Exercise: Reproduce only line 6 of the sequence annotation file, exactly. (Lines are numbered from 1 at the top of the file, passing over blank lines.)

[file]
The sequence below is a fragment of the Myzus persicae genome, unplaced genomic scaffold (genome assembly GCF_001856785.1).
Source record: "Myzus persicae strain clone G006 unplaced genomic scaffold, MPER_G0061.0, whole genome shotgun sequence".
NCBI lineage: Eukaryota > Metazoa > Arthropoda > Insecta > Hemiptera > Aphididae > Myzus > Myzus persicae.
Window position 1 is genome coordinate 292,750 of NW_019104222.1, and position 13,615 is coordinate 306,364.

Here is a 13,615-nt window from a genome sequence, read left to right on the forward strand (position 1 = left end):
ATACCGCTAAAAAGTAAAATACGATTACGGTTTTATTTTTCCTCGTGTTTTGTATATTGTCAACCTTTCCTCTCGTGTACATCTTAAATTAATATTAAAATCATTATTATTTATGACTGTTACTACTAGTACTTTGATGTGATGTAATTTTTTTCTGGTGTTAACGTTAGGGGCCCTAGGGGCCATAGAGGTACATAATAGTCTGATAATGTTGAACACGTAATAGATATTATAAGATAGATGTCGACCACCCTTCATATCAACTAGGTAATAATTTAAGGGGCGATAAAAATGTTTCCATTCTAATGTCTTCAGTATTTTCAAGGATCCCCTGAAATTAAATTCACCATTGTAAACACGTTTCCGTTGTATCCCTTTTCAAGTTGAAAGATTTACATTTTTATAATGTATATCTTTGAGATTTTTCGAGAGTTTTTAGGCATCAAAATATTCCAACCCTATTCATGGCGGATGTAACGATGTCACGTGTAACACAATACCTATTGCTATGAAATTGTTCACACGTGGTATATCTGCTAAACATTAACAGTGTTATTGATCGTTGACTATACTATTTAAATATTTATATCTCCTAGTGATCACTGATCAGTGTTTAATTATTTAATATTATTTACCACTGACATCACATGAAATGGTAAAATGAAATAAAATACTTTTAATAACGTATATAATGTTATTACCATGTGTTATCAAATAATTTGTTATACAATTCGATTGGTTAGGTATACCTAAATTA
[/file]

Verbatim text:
ATACCGCTAAAAAGTAAAATACGATTACGGTTTTATTTTTCCTCGTGTTTTGTATATTGTCAACCTTTCCTCTCGTGTACATCTTAAATTAATATTAAAATCATTATTATTTATGACTGTTACTACTAGTACTTTGATGTGATGTAATTTTTTTCTGGTGTTAACGTTAGGGGCCCTAGGGGCCATAGAGGTACATAATAGTCTGATAATGTTGAACACGTAATAGATATTATAAGATAGATGTCGACCACCCTTCATATCAACTAGGTAATAATTTAAGGGGCGATAAAAATGTTTCCATTCTAATGTCTTCAGTATTTTCAAGGATCCCCTGAAATTAAATTCACCATTGTAAACACGTTTCCGTTGTATCCCTTTTCAAGTTGAAAGATTTACATTTTTATAATGTATATCTTTGAGATTTTTCGAGAGTTTTTAGGCATCAAAATATTCCAACCCTATTCATGGCGGATGTAACGATGTCACGTGTAACACAATACCTATTGCTATGAAATTGTTCACACGTGGTATATCTGCTAAACATTAACAGTGTTATTGATCGTTGACTATACTATTTAAATATTTATATCTCCTAGTGATCACTGATCAGTGTTTAATTATTTAATATTATTTACCACTGACATCACATGAAATGGTAAAATGAAATAAAATACTTTTAATAACGTATATAATGTTATTACCATGTGTTATCAAATAATTTGTTATACAATTCGATTGGTTAGGTATACCTAAATTA